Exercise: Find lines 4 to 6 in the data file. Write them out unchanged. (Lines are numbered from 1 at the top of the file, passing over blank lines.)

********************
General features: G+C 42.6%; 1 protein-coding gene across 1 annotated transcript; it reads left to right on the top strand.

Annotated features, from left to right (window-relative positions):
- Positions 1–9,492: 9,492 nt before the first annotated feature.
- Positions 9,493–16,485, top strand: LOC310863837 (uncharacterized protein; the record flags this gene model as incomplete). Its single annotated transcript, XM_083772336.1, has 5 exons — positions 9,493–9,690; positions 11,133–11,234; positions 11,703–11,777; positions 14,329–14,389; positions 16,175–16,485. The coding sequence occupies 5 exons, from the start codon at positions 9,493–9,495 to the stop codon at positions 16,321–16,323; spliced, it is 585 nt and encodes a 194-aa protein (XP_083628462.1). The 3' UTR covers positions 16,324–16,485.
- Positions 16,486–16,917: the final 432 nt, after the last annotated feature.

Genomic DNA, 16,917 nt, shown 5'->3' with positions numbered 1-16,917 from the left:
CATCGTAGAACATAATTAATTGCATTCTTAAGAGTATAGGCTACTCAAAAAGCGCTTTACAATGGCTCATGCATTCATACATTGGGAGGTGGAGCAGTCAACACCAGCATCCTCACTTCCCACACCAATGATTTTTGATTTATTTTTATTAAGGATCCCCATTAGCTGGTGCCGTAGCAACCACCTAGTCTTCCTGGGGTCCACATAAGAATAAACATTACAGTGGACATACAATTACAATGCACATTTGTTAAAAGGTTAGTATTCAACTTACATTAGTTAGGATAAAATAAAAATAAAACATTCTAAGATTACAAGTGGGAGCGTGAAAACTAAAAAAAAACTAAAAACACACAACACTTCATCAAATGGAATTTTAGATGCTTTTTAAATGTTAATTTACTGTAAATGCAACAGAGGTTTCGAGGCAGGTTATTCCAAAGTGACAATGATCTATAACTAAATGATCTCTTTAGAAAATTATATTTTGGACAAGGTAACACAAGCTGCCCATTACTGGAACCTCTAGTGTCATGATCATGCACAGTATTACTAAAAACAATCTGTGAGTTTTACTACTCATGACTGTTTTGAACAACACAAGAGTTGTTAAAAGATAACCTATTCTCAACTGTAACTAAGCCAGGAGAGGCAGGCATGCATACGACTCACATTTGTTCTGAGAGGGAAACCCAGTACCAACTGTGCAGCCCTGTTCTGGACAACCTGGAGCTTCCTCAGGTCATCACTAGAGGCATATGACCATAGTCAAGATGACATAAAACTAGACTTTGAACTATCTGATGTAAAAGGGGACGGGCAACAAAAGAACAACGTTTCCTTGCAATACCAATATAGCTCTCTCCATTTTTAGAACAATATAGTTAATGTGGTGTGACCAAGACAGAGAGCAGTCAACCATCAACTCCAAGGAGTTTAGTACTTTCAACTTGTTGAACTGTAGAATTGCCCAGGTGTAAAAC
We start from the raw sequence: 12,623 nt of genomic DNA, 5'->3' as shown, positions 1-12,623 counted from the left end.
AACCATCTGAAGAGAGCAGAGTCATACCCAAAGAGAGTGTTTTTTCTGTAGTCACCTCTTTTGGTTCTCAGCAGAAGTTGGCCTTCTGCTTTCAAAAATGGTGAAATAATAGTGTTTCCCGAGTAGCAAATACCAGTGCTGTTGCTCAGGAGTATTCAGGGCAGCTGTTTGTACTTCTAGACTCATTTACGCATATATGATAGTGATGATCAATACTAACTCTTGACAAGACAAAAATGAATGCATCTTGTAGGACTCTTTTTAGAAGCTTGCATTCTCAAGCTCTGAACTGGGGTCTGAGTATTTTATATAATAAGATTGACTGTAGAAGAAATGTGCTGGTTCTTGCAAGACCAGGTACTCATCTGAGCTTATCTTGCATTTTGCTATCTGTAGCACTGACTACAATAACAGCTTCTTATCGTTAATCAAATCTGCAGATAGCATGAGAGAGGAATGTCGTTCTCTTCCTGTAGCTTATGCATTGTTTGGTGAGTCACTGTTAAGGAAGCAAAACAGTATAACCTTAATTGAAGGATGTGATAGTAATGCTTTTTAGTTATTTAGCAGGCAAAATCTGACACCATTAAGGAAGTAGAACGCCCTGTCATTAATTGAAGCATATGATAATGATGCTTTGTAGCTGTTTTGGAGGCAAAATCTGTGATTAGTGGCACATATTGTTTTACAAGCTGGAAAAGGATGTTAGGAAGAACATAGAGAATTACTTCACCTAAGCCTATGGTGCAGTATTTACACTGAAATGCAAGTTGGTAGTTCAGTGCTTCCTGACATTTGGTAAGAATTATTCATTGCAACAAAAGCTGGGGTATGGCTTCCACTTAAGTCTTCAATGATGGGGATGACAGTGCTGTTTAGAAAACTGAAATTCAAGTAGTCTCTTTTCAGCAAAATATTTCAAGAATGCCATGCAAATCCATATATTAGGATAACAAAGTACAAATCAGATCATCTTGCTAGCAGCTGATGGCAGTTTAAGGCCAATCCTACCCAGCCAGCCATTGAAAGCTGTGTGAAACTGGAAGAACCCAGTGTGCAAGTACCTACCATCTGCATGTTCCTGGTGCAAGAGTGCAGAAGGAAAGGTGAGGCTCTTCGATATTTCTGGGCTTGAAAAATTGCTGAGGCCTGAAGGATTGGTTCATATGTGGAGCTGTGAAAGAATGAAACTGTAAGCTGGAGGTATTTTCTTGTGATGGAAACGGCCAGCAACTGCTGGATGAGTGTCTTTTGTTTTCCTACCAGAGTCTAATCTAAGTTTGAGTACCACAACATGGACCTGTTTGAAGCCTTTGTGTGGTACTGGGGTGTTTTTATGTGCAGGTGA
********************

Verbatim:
- Positions 9,493–16,485, top strand: LOC310863837 (uncharacterized protein; the record flags this gene model as incomplete). Its single annotated transcript, XM_083772336.1, has 5 exons — positions 9,493–9,690; positions 11,133–11,234; positions 11,703–11,777; positions 14,329–14,389; positions 16,175–16,485. The coding sequence occupies 5 exons, from the start codon at positions 9,493–9,495 to the stop codon at positions 16,321–16,323; spliced, it is 585 nt and encodes a 194-aa protein (XP_083628462.1). The 3' UTR covers positions 16,324–16,485.
- Positions 16,486–16,917: the final 432 nt, after the last annotated feature.

Genomic DNA, 16,917 nt, shown 5'->3' with positions numbered 1-16,917 from the left: